Skip to main content

Sarah Henry, the Director of Immigration
Services at Granite Legal Services, told the Reporter
that the new proposals are too simplistic for such a complex area.
Sarah Henry.

Proposed UK immigration system is ‘unrealistic’ for Northern Ireland


The Government has proposed a points-based immigration system, which will rank a potential immigrant based on several factors, such as skills, experience and language abilities. Under new proposals published last Wednesday, Visa applicants – including those from the European Union – will need 70 points to be eligible to come and work in the UK. Applicants must have a job offer from an ‘approved employer’ which is at an ‘appropriate skill level’. If the job they have been offered comes with a salary of at least £25,600, they will get a further 20 points, meaning they would be eligible for a UK visa. But applicants will also get 10 points if they have a PhD relevant to the job, or 20 points if they have a PhD in the fields of science, technology, engineering, or maths. If the UK has a shortage of qualified workers in the field in which the applicant has a job offer, they will get an additional 20 points. The Home Office said on Wednesday that it hoped to add further criteria in the future.


Ms Henry said the fact that the government has ‘made no provision as to what they term ‘lowskilled’ workers’ has caused alarm. “They made no provision as to what they term ‘low-skilled’ workers and that is why I suppose such alarm was caused on Wednesday,” Ms Henry explained. “There is a fear there because businesses and employers have been used to relying on free movement and access to the labour market from other EU countries without any restrictions for years and a lot of jobs within production, agri-food, construction, hospitality rely heavily on these workers. “Carers also really spring to mind as an industry, which is really going to be impacted by this. “What it means is that companies will probably have to put in place a whole new regime for hiring overseas workers to fill any gaps or shortages that they are experiencing or that they expect to experience. “Given that the government hasn’t provided a route for what they term as ‘low skilled workers’, this will probably be detrimental to the Northern Ireland economy particularly if this is rolled out quite quickly without any further consultation.”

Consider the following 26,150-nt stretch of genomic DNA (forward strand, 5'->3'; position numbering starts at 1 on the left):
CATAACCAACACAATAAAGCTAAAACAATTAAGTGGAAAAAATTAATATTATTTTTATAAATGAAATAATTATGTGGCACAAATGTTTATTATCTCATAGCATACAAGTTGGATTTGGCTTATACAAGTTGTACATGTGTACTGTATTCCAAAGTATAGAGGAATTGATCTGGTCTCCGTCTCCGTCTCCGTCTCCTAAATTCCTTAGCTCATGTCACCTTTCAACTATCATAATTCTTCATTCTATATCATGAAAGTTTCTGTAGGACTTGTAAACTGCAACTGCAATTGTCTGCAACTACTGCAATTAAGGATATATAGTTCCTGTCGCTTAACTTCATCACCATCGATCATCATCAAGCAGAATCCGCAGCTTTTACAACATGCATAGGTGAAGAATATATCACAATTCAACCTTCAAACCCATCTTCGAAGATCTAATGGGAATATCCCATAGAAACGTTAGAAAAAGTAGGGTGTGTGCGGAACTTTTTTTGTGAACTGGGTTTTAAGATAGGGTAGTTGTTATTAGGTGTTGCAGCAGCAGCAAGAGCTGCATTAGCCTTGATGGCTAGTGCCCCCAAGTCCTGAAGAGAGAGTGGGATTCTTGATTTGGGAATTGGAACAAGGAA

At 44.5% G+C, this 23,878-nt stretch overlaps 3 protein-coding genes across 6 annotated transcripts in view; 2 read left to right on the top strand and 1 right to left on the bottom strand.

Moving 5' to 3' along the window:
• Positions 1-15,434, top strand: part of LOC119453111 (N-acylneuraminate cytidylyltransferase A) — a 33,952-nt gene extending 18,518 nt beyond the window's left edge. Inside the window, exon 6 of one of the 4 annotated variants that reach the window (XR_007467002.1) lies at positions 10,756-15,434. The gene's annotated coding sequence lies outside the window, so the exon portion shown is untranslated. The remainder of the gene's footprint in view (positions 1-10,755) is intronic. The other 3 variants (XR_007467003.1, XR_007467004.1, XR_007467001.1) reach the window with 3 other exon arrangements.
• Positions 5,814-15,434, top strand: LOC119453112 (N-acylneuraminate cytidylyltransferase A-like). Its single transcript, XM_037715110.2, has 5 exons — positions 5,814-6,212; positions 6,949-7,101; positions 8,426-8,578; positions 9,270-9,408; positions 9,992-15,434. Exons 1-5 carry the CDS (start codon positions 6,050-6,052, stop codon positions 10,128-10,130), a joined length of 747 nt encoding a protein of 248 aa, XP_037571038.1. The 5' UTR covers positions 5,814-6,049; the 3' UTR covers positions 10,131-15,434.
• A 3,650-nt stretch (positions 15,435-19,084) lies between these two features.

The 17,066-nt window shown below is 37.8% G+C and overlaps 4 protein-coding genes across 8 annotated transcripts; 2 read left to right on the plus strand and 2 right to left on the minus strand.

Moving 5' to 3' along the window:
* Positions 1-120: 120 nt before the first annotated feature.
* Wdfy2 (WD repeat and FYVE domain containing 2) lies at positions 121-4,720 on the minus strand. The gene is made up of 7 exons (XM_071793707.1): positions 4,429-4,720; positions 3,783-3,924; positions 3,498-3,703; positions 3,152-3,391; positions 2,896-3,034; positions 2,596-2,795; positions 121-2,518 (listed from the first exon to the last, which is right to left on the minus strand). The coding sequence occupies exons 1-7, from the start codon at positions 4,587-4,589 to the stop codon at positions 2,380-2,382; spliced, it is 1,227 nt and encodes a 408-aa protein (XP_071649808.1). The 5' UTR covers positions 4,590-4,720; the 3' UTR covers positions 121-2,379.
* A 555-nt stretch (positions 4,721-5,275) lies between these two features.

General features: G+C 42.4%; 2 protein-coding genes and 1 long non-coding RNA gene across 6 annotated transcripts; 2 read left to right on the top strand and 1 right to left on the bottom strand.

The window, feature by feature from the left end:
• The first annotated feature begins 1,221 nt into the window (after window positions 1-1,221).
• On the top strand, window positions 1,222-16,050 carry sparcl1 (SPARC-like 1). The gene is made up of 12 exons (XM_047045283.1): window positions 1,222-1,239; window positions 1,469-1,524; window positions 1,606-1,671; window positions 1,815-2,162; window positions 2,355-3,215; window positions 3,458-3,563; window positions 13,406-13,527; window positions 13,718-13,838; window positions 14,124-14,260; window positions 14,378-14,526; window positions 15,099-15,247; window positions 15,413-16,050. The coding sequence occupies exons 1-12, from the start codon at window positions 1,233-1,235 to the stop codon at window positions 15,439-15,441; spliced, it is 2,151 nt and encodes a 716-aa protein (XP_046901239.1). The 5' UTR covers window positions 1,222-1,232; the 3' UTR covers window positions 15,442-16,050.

The Director of Immigration Services told the Reporter that Northern Ireland is a ‘specific region’ and this is not taken into account in the government’s proposals.“What wasn’t considered in this whole process was that Northern Ireland is a very specific region and the government’s proposals don’t take that into account so they haven’t met any of the demands that businesses here face or the particular challenges that they face given our geography and given our proximity to the Republic of Ireland,” Ms Henry said. “They have set a salary threshold for £25,600 for working visas and that might suit London businesses but it certainly is not representative of the salaries that are paid here. “It is very unrealistic to expect that the businesses here would be able to meet that demand in many sectors. There was no consultation rolled out for the specific demand of businesses here.”


Ms Henry said that businesses in Newry are in ‘fear’ as employers feel that the proximity to the Republic of Ireland may make that a more attractive option. “I feel that because of where Newry is with easy access to the south, that a lot of EU workers feel that it is a much more attractive option for them which is unfortunate,” she said. “With some businesses, the fear is already there
in that they feel that they have lost workers to the Republic of Ireland and this has been happening with some of them for let’s say the last 12 months. “There hasn’t been a massive shift in staff going over the border but given that it’s affecting some businesses within certain sectors, the fear is there that this might escalate or might continue to happen and then the problem is where do they source workers to fill that,” she added. “They will be hiring locally and using apprenticeship schemes and other options that are available to them but the situation is very complex around recruitment and the government seem to be imposing a very simplistic model on top of a very complex area so it’s very difficult to plaster over by introducing this point based scheme.” However, Ms Henry added that local businesses have been working to come up with solutions. “Our businesses have really been working hard to retain their overseas staff and ensuring that they show those staff they are a valued part of the workforce,” she said. “We have seen a lot of positive action from our local businesses and it’s very impressive how people are pulling together to come up with solutions to retain staff and plan for any shortages that they expect might happen in certain industries.” Ms Henry added it is important that people from EU countries, but are located here, know they have to apply for the EU settle scheme. “We have noticed that in the Newry area this is still coming up as a problem, people aren’t applying,” she explained. “It’s an important protection mechanism for people that are currently here.

For more information on the Surinder Singh immigration route or any other immigration matter, contact our legal team on:

T: 028 3026 2200